Moss Environmental founder talks of motivation for startup, at UNE SMART Region Incubator showcase in Tamworth

Shonelle Gleeson-Willey of Moss Environmental shares her pitch.
Shonelle Gleeson-Willey of Moss Environmental shares her pitch.

AN ENVIRONMENTAL consultant committed to staying and creating jobs in this region has been showcased in an event at the UNE SMART Region Incubator.

Moss Environmental director Shonelle Gleeson-Willey was among five business founders working from the Tamworth incubator to talk about their startups last night.

The founders were tasked with “pitching” their businesses in five minutes or less, sharing with the crowd the reasons for, and the background of, their startups.

The crowd included Tamworth regional councilors, businesspeople, students and other community members.

Mrs Gleeson-Willey spoke of being unable to find work in her field, despite being highly skilled, after being made redundant from a large regional infrastructure project at five months pregnant.

The experienced environment co-ordinator had been working in contaminated land management, had moved to the region a couple of years earlier, and didn’t want to have to leave Tamworth.

She founded Moss Environmental in 2015, working from her kitchen table and back room until she was offered a spot at the incubator at the end of June.

“I found that I could really only get so far working from home because the internet reception at Daruka is not very good and, with two kids, I had a lot of distractions,” she said.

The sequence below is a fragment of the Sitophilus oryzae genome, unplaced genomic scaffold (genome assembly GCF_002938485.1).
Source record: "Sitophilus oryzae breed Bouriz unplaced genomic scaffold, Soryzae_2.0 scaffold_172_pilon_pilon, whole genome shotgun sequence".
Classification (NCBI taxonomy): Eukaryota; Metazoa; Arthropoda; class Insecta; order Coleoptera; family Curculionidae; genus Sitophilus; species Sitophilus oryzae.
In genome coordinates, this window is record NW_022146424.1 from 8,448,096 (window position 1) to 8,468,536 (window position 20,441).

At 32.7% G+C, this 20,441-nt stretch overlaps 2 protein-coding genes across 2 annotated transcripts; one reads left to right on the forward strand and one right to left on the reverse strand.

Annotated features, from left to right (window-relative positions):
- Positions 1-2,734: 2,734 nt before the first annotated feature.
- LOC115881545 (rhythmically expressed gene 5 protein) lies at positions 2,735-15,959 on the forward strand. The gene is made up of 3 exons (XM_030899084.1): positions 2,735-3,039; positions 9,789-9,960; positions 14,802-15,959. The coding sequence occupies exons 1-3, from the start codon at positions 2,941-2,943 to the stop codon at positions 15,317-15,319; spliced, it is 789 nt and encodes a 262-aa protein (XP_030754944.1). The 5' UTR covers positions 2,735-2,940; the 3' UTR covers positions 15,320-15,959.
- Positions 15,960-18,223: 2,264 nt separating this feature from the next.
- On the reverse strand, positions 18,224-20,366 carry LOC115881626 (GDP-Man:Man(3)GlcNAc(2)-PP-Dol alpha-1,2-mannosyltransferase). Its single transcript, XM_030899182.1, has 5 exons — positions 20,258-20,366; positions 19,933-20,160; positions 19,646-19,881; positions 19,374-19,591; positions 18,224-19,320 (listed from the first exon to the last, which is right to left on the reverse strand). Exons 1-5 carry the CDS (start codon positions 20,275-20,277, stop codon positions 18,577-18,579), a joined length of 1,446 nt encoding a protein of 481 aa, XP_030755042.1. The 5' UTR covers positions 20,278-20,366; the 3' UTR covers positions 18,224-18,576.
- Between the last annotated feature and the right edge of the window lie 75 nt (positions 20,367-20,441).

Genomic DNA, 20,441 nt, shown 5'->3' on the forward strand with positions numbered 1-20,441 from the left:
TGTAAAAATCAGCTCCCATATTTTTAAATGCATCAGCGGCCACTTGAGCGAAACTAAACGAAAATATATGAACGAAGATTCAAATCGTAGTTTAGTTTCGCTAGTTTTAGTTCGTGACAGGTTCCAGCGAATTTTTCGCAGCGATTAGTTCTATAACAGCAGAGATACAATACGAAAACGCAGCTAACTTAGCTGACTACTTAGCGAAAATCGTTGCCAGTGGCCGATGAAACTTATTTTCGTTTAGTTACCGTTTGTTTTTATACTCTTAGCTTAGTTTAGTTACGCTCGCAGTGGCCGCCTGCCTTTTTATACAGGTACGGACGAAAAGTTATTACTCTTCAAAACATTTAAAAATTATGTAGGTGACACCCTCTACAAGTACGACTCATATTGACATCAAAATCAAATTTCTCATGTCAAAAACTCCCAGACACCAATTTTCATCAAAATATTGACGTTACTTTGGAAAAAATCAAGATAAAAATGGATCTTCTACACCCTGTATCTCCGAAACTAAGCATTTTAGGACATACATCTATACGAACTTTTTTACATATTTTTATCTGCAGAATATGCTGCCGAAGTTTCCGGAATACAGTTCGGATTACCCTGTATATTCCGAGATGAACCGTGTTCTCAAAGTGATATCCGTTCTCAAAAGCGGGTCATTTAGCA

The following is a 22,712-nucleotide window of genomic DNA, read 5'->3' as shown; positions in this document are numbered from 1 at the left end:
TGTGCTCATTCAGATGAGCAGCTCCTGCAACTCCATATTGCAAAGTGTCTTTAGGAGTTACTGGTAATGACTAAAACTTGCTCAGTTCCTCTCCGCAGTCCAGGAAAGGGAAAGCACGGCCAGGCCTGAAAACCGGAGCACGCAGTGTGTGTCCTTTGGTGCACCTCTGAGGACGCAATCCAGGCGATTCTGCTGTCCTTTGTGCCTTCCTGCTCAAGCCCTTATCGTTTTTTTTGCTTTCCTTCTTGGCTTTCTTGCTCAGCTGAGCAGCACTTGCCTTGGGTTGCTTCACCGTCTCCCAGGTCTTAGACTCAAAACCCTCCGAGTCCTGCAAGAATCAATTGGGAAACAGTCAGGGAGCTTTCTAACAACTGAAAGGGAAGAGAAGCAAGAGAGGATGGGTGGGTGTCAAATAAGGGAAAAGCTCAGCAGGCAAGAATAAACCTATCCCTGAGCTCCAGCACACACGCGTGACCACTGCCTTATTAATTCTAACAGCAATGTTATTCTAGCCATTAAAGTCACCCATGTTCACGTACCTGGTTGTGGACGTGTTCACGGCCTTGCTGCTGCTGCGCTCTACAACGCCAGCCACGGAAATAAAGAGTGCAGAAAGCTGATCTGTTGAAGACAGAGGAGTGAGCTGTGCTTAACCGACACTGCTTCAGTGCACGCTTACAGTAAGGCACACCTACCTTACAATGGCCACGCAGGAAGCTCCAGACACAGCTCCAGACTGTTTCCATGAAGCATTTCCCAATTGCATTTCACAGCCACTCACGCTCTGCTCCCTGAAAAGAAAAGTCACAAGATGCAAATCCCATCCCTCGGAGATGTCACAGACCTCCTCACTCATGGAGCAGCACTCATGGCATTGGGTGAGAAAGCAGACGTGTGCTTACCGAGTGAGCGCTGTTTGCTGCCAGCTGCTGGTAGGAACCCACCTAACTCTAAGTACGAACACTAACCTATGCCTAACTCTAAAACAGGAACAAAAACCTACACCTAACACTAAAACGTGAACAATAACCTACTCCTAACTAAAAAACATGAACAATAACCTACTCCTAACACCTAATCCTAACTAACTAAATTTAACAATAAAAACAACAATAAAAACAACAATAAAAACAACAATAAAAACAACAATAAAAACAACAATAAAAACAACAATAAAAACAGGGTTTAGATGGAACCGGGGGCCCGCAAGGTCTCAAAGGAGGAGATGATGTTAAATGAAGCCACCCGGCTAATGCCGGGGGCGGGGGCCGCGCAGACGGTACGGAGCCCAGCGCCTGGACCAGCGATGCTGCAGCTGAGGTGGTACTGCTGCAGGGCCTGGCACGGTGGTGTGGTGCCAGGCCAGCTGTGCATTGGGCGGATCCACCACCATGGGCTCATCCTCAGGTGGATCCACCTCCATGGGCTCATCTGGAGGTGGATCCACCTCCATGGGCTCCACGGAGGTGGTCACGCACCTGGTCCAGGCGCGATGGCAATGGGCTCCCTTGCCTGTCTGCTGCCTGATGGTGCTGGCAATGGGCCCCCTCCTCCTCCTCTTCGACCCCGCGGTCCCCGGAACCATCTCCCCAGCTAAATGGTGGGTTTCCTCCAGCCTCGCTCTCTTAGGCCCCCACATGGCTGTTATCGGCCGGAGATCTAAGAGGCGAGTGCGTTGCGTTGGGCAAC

In the incubator

She said the incubator provided her with dedicated working space, better technology, mentoring and networking opportunities.

Moss Environmental offers services such as: plans for erosion and sediment control, wastewater management, and construction environmental management; tender support; compliance audits and environmental monitoring.

Mrs Gleeson-Willey said consultants had worked on projects such as the Werris Creek Coal Mine, Boggabri Maules Creek rail loop, the Armidale Regional Council erosion and sediment control training day and the Parkes Shire Council new sewage treatment plant.

She now works full-time in her business, employs one person part-time and has a team of other consultants she calls on for larger projects.

“I’ve had a lot of very fast growth in the business, but I still don’t think I’d be able to commit to paying rent somewhere,” she said.

“I’d still be working out of my back room and I don’t think I would have been successful in winning some of the projects that I’ve won, because when I say I had internet problems, there were full days when I couldn’t connect to the internet, it was that bad.”

Mrs Gleeson-Willey said she was “so very, very thankful” to the organisers of the event.

“It was a fantastic opportunity for me and for the business to have all these very influential, high-profile people from Tamworth come and listen to my pitch.”


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